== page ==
The officials chose to discredit the messenger rather than heed the warning.
“Amelia, here’s an article you might be able to use in your Social Studies class. Didn’t you say it had to be related to nuclear energy?”
Amelia looked up from the computer and nodded. “Yes, what did you find, Dad?”
“Well, the headline reads, ‘Rayburn Claims Warning Given of Potential Nuclear Disaster.’ I didn’t read the whole article, but apparently the physicist Rayburn says that some weeks before the nuclear explosion at that plant in Maryland last week, he had warned the officials in charge, of the potential danger.”
Amelia looked interested. “That seems hard to believe. If they had been warned, surely they could have done something so the explosion wouldn’t have happened.”
Her dad nodded in agreement. “You would certainly think so. Anyway, here’s the article. Why don’t you skim through it and see if it would do.”
Amelia took the laptop from her dad and scrolled further down the article. She read:
“Noted physicist, Dr. Daniel Rayburn, revealed at a press conference Wednesday in Washington, D.C., that he had discussed with top-level officials the potential danger of an explosion at the Maryland Nuclear Power Center. The discussion reportedly took place some weeks prior to the violent blast last week at the center which left eighteen dead and fifty-four injured.
“‘The possible danger was first brought to my attention by a group of engineers who had been consulted regarding a considered expansion of the plant,’ Dr. Rayburn announced to a group of reporters gathered in his hotel lobby. ‘They informed me that two representatives of their group had spoken with top officials regarding what they saw as a hazard. Both of these representatives were severely reprimanded and their findings ignored.
“‘The engineers appealed to me to go before the officials at the project, and once again attempt to present their findings. Upon examining their report, I concluded there was indeed grave danger and agreed to do what I could.
“‘However, my efforts proved less than fruitful. Not only was the presentation rejected, but the officials made an attempt to discredit me. They contacted Dr. Geoffrey Gorton, presiding officer of the President’s Council on Nuclear Energy, and demanded that I be removed from my position on the council. An investigation is still being held regarding their accusations.’”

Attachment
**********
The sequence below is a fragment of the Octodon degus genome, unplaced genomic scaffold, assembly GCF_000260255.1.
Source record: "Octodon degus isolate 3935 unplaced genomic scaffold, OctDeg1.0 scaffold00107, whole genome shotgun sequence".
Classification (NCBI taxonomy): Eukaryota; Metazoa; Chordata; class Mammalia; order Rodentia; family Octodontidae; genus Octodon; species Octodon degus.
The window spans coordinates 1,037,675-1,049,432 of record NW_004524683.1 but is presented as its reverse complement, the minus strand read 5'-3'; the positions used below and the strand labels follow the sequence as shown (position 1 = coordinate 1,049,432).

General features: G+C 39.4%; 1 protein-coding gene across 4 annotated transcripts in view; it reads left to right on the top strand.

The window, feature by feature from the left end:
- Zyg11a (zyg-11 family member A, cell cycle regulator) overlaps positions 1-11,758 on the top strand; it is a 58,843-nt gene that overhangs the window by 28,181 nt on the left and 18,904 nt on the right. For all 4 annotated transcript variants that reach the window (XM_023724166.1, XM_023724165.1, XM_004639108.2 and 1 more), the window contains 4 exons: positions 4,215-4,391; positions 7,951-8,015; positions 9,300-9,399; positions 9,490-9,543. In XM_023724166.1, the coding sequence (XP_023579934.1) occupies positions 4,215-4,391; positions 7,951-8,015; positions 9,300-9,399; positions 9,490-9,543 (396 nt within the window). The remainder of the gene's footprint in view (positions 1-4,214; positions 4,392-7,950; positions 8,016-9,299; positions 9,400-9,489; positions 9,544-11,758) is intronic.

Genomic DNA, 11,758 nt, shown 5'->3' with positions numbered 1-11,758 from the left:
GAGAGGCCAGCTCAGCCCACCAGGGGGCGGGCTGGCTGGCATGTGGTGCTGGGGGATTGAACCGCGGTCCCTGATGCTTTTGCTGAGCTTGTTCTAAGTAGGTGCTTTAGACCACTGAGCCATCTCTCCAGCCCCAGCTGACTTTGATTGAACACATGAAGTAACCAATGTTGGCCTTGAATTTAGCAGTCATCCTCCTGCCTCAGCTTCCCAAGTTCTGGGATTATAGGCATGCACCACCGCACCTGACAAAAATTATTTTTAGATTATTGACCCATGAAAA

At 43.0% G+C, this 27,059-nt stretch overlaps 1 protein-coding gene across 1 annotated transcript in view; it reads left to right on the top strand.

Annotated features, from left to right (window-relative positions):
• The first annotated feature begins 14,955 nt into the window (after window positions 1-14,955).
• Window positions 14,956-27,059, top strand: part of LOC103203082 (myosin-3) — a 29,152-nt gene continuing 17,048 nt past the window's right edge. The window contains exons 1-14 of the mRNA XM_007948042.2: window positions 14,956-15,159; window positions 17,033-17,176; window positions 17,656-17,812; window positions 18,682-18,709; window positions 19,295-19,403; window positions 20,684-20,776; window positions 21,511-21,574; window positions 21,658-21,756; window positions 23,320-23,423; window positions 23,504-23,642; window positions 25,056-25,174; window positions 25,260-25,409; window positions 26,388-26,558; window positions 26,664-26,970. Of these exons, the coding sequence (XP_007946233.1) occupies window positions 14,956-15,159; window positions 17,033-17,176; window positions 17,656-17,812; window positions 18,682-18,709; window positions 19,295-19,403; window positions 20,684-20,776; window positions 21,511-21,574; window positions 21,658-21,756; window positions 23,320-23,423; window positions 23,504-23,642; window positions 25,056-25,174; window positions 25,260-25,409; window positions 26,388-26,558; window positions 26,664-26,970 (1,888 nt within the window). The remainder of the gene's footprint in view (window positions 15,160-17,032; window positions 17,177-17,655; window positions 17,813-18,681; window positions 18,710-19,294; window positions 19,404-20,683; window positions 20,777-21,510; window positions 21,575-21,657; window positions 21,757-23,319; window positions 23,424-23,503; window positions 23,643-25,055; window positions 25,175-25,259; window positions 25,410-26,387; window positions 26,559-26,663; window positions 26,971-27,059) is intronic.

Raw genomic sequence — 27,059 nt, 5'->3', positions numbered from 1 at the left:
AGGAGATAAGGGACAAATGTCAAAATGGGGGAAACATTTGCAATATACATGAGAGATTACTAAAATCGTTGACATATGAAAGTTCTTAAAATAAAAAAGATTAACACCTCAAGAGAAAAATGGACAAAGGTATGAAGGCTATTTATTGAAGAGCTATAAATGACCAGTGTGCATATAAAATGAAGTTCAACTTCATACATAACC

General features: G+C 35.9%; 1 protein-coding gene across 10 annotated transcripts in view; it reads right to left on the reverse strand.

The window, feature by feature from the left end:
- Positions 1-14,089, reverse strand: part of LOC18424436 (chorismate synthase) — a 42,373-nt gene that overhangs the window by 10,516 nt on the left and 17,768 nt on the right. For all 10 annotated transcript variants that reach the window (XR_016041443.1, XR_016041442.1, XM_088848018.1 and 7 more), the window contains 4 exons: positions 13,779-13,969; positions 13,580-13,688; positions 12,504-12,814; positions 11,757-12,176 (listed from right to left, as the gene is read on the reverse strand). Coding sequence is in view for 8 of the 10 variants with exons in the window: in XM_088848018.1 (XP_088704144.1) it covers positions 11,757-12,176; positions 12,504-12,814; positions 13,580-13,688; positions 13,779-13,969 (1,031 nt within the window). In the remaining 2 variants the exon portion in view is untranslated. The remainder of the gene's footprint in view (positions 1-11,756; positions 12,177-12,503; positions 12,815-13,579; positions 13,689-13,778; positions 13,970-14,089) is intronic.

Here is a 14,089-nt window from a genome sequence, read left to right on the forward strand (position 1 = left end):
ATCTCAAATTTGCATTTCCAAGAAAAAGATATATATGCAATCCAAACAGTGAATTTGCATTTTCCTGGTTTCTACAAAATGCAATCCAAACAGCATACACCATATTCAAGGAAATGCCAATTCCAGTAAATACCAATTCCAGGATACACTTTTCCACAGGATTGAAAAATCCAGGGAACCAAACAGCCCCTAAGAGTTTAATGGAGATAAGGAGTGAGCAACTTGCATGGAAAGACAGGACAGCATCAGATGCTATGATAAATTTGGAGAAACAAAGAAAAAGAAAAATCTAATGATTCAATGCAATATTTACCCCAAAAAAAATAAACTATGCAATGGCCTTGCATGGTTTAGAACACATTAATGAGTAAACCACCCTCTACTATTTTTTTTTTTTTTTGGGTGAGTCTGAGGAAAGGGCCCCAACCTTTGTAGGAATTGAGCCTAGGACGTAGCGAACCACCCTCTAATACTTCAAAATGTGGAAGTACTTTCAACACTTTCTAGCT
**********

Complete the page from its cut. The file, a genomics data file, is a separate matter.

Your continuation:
Amelia looked up from the laptop. “Dad, this is absolutely incredible! I can’t believe that intelligent men would actually ignore the warnings of an expert. Why, because of his position on the Council on Nuclear Energy, Dr. Rayburn had a right to go in there and inform them of the danger. He actually had a responsibility to do so!”
Her dad nodded soberly. “I agree with you, Amelia. Possibly they rejected his warning because they felt the engineering error he pointed out was in some way their fault.”
Amelia printed the article. “Well, for sure I’m going to take this article to class tomorrow. I’d like to hear what Mr. Williams has to say about it. We always spend a little time discussing the articles brought to class, and this one is just unbelievable.”
Amelia’s dad regarded his daughter thoughtfully. “You know, I was thinking while you read that article how much this incident is like a parable that I read in the Bible just last night. Do you remember the story about the wicked husbandmen? They rejected the servants of the master who came to receive the fruit of the vineyard. When the man who owned the vineyard sent his own son, they actually killed him!”
“Yes, I remember that story,” Amelia said.
“That Bible parable illustrates the fact that God sent His own Son, Jesus Christ, to this world. Jesus brought a way for the people to find peace and forgiveness for their sins. But was He accepted?”
“No,” Amelia answered quietly. “He was rejected too. And they even killed Him.” She paused, then continued, “I guess it never made the headlines when Jesus was rejected. This nuclear disaster is awful—eighteen people dead and fifty-four injured—but the effects of the rejection of Christ were a lot more lasting.”
In the quietness of the living room, Amelia’s dad nodded his agreement. “You’re right, Amelia. You’re right.”